I just finished re-reading Naomi Wolf's The Beauty Myth , which I haven't actually read since college women's studies class. It was pretty new then -- I distinctly remember Wolf visiting Northwestern's campus to fire us all up about the idea of Third Wave feminism -- and it certainly spoke to me, as a budding feminist and beauty product enthusiast. But revisiting it now, 20 years later, evokes an all-too-common feeling I get when reading old feminist texts: Holy shit, nothing has changed. Or, actually, things have only gotten worse, in this case -- I couldn't help wondering what Wolf would make of bikini waxes perhaps they'd warrant their own chapter, as they did in the book I co-authored, Sexy Feminism or "vaginal rejuvenation. Welcome to that future.
Effects Of The Beauty Myth
Effects Of The Beauty Myth - Words | Bartleby
These notes were contributed by members of the GradeSaver community. We are thankful for their contributions and encourage you to make your own. A poisonous substance that drives multiple industries and becomes a partial aspect underlining the success of others. Wolf pulls back the curtain on the opposition to reveal that the big muscle behind the subjugation of woman as mere sex objects and creatures of beauty to be seen, but not heard is dependent on weaker tendons in the form of a quest to meet the mythical ideal of beauty. Femininity ultimately remains equated with beauty, not brains; with looking smart rather than being smart.
The Beauty Myth
These notes were contributed by members of the GradeSaver community. We are thankful for their contributions and encourage you to make your own. The Beauty Myth is a work that criticizes the suggested appearance of women in public, and how sharp contrasts in the style of men versus women's dress came to be. The book most strongly emphasizes the fact that the way women are supposed to act and dress in society has come from their increased presence in the public and in the workplace, and there are still remnants of Victorian Era behaviors in today's world. The standard of beauty, Wolf argues, is something that is based on what women used to be known for - that is, being mothers, household helpers, and bystanders.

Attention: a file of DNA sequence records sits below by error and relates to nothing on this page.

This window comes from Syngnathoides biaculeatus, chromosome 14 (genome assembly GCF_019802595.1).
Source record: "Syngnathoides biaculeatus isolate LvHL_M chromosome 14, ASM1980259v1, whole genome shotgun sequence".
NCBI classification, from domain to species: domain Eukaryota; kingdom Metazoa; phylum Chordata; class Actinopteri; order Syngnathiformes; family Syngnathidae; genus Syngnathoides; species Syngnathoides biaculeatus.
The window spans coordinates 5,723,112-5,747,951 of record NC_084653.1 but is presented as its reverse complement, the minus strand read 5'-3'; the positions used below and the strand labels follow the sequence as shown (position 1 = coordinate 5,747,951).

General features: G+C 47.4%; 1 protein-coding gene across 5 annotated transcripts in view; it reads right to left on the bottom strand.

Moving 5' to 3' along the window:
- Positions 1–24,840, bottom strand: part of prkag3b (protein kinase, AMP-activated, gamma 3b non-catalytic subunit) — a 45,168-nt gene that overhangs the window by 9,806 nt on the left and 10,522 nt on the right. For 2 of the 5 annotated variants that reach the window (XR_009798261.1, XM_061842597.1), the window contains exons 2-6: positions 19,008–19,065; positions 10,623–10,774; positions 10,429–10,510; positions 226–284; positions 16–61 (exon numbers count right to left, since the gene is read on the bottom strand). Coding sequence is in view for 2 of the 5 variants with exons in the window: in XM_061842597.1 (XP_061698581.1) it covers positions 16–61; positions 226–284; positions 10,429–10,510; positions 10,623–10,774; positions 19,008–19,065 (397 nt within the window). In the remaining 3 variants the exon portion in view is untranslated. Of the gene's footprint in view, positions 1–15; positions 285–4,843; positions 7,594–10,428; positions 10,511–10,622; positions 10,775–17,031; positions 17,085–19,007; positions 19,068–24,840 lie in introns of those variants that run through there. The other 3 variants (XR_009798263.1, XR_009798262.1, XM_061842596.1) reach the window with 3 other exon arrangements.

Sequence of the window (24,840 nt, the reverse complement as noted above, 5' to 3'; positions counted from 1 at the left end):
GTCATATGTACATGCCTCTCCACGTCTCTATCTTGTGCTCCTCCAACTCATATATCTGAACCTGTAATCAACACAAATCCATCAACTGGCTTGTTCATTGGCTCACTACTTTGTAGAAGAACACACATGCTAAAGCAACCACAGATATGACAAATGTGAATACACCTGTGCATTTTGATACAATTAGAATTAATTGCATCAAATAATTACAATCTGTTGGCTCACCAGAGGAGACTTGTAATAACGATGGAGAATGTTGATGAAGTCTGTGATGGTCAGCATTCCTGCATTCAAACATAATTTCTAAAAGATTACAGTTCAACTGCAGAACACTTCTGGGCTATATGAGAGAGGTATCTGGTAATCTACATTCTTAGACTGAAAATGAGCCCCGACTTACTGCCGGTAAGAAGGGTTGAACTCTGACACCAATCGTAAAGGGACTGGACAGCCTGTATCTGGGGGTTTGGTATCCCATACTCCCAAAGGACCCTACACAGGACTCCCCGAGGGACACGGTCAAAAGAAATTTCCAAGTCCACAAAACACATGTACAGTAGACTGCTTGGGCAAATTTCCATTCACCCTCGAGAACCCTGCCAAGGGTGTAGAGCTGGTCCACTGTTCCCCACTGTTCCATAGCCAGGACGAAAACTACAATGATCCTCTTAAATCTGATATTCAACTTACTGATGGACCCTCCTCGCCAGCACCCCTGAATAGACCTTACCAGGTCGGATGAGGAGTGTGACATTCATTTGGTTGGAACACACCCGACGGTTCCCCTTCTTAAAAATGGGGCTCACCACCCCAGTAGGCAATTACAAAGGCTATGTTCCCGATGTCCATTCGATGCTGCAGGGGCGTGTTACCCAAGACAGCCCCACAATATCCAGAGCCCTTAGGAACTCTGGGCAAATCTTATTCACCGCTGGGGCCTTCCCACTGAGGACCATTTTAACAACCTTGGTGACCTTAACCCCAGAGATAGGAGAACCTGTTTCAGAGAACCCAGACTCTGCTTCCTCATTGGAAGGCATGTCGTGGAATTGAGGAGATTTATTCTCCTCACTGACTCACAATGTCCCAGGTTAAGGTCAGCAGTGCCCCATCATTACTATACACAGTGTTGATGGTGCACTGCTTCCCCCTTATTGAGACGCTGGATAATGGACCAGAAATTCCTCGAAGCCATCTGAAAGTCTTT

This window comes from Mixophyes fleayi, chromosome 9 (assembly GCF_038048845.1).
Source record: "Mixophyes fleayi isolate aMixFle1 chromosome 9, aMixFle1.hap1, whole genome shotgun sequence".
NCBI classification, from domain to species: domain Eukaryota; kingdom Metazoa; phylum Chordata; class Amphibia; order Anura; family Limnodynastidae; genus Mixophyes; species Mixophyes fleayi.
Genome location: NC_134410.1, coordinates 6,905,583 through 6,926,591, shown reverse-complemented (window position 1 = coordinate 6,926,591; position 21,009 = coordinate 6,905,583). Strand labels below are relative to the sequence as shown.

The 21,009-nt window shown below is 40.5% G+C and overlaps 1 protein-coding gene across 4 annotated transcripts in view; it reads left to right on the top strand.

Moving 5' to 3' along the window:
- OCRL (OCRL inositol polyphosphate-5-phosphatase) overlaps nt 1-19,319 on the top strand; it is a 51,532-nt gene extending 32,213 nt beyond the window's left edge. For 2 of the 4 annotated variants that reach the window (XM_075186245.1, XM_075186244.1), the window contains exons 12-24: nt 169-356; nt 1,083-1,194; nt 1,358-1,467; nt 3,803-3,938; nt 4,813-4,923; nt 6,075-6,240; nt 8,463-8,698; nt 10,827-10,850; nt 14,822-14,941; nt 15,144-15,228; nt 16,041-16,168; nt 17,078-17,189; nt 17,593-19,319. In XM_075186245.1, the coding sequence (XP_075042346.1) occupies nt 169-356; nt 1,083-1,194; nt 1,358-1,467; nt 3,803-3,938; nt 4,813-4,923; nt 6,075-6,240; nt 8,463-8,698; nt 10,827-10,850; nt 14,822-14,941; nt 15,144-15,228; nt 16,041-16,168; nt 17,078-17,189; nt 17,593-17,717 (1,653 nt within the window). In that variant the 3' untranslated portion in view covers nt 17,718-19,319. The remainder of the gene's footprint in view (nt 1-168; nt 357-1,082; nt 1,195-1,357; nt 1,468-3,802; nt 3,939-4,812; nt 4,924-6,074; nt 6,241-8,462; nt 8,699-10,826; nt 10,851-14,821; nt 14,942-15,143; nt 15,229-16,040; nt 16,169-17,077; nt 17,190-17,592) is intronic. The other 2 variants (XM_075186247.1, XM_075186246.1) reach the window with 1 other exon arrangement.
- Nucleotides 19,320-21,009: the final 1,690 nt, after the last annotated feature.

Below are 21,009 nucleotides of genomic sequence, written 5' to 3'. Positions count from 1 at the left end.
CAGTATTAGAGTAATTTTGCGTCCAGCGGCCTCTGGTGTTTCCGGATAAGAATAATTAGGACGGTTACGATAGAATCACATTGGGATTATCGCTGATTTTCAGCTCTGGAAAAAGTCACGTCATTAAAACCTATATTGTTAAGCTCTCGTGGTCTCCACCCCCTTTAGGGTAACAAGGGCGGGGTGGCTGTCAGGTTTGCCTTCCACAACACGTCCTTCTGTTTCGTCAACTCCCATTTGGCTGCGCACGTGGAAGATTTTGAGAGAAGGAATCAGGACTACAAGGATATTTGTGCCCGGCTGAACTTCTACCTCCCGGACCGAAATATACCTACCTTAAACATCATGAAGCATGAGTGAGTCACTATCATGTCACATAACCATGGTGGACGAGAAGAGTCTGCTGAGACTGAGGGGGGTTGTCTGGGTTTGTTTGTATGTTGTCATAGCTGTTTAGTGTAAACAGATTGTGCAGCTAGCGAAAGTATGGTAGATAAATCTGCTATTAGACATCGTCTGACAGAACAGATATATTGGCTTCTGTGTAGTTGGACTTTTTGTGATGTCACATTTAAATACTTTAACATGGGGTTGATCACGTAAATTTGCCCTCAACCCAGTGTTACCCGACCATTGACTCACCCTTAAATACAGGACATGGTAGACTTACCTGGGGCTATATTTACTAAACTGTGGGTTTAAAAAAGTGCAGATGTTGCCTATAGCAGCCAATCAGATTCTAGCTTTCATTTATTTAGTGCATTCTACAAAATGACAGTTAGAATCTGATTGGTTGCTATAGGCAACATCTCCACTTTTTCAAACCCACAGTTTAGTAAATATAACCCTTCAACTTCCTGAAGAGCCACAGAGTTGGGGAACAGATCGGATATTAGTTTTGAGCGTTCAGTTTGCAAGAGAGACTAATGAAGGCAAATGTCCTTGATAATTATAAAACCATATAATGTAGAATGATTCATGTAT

Wolf covers the idealization of beauty at every chance in order to show how it objectifies women. Even though some of her opinions and conclusions are unsupported and there is no clear concise view on how to tackle this ever -lasting problem, many women can understand the desire to fit in and find her writing meaningful and inspirational. The standards set up by these publications create an ideology of the perfect woman that all the readers should strive to be.